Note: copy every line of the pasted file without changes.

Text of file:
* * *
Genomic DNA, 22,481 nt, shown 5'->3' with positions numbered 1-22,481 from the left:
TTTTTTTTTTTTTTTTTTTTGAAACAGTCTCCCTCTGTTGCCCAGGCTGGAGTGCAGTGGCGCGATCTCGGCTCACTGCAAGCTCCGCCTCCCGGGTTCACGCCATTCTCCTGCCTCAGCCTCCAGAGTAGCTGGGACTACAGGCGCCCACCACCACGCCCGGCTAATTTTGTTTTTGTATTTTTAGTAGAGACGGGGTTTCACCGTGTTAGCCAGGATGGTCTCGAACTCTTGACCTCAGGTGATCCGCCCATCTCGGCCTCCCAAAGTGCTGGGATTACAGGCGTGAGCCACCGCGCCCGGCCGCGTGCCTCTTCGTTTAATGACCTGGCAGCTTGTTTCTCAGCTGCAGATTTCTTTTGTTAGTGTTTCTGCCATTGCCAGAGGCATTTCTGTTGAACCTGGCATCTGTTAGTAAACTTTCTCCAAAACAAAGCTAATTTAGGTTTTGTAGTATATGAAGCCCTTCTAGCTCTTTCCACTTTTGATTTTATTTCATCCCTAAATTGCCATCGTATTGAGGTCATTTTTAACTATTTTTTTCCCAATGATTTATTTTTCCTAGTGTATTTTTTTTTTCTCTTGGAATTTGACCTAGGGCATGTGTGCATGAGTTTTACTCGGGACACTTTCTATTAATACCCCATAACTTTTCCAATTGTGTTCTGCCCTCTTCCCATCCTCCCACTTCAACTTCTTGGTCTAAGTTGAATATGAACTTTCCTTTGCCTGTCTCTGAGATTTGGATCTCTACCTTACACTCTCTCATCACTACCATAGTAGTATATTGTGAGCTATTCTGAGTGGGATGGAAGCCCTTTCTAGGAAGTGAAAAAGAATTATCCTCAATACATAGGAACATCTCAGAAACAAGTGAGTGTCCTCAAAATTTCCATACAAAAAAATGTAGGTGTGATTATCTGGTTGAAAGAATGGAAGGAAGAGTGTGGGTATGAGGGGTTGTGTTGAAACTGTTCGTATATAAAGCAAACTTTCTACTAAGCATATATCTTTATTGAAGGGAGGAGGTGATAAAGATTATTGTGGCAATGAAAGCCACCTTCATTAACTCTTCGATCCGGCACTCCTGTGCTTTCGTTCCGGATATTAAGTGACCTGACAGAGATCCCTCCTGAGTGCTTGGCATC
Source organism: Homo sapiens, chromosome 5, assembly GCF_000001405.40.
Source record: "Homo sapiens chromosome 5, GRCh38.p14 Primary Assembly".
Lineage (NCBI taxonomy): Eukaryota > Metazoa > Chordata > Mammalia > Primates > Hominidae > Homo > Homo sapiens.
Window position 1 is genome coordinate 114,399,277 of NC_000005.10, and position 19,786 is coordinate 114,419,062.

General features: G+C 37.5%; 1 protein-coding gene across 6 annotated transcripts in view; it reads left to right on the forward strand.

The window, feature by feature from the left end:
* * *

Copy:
Genomic DNA, 22,481 nt, shown 5'->3' with positions numbered 1-22,481 from the left:
TTTTTTTTTTTTTTTTTTTTGAAACAGTCTCCCTCTGTTGCCCAGGCTGGAGTGCAGTGGCGCGATCTCGGCTCACTGCAAGCTCCGCCTCCCGGGTTCACGCCATTCTCCTGCCTCAGCCTCCAGAGTAGCTGGGACTACAGGCGCCCACCACCACGCCCGGCTAATTTTGTTTTTGTATTTTTAGTAGAGACGGGGTTTCACCGTGTTAGCCAGGATGGTCTCGAACTCTTGACCTCAGGTGATCCGCCCATCTCGGCCTCCCAAAGTGCTGGGATTACAGGCGTGAGCCACCGCGCCCGGCCGCGTGCCTCTTCGTTTAATGACCTGGCAGCTTGTTTCTCAGCTGCAGATTTCTTTTGTTAGTGTTTCTGCCATTGCCAGAGGCATTTCTGTTGAACCTGGCATCTGTTAGTAAACTTTCTCCAAAACAAAGCTAATTTAGGTTTTGTAGTATATGAAGCCCTTCTAGCTCTTTCCACTTTTGATTTTATTTCATCCCTAAATTGCCATCGTATTGAGGTCATTTTTAACTATTTTTTTCCCAATGATTTATTTTTCCTAGTGTATTTTTTTTTTCTCTTGGAATTTGACCTAGGGCATGTGTGCATGAGTTTTACTCGGGACACTTTCTATTAATACCCCATAACTTTTCCAATTGTGTTCTGCCCTCTTCCCATCCTCCCACTTCAACTTCTTGGTCTAAGTTGAATATGAACTTTCCTTTGCCTGTCTCTGAGATTTGGATCTCTACCTTACACTCTCTCATCACTACCATAGTAGTATATTGTGAGCTATTCTGAGTGGGATGGAAGCCCTTTCTAGGAAGTGAAAAAGAATTATCCTCAATACATAGGAACATCTCAGAAACAAGTGAGTGTCCTCAAAATTTCCATACAAAAAAATGTAGGTGTGATTATCTGGTTGAAAGAATGGAAGGAAGAGTGTGGGTATGAGGGGTTGTGTTGAAACTGTTCGTATATAAAGCAAACTTTCTACTAAGCATATATCTTTATTGAAGGGAGGAGGTGATAAAGATTATTGTGGCAATGAAAGCCACCTTCATTAACTCTTCGATCCGGCACTCCTGTGCTTTCGTTCCGGATATTAAGTGACCTGACAGAGATCCCTCCTGAGTGCTTGGCATC
Source organism: Homo sapiens, chromosome 5, assembly GCF_000001405.40.
Source record: "Homo sapiens chromosome 5, GRCh38.p14 Primary Assembly".
Lineage (NCBI taxonomy): Eukaryota > Metazoa > Chordata > Mammalia > Primates > Hominidae > Homo > Homo sapiens.
Window position 1 is genome coordinate 114,399,277 of NC_000005.10, and position 19,786 is coordinate 114,419,062.

General features: G+C 37.5%; 1 protein-coding gene across 6 annotated transcripts in view; it reads left to right on the forward strand.

The window, feature by feature from the left end: